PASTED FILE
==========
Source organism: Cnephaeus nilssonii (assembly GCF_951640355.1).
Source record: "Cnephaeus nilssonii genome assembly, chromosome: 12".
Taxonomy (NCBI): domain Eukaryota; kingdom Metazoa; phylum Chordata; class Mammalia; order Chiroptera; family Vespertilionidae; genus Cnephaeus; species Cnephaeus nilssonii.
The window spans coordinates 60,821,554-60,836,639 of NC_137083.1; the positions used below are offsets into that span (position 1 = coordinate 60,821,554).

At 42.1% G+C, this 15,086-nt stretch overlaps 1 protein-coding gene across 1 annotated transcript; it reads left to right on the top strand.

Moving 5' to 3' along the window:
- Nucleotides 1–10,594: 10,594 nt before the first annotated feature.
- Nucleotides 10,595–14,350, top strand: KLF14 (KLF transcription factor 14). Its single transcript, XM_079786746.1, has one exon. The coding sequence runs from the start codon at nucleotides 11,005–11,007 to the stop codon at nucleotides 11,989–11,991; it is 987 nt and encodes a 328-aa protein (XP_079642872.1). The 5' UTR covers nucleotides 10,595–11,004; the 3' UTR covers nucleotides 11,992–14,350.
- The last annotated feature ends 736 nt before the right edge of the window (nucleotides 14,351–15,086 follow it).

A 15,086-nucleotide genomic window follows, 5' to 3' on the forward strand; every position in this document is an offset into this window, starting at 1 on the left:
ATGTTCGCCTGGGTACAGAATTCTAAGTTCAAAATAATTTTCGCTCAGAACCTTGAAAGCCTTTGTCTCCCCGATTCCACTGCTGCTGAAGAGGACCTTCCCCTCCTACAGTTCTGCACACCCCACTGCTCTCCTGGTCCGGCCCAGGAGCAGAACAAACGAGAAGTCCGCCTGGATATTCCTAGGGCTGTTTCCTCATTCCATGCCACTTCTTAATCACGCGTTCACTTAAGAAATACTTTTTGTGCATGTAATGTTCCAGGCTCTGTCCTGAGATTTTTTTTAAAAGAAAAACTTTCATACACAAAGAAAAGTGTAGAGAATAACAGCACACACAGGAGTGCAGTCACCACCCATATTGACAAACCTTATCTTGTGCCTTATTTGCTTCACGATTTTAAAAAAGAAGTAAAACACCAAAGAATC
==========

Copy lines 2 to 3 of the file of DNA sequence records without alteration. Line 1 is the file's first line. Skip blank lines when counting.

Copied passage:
Source record: "Cnephaeus nilssonii genome assembly, chromosome: 12".
Taxonomy (NCBI): domain Eukaryota; kingdom Metazoa; phylum Chordata; class Mammalia; order Chiroptera; family Vespertilionidae; genus Cnephaeus; species Cnephaeus nilssonii.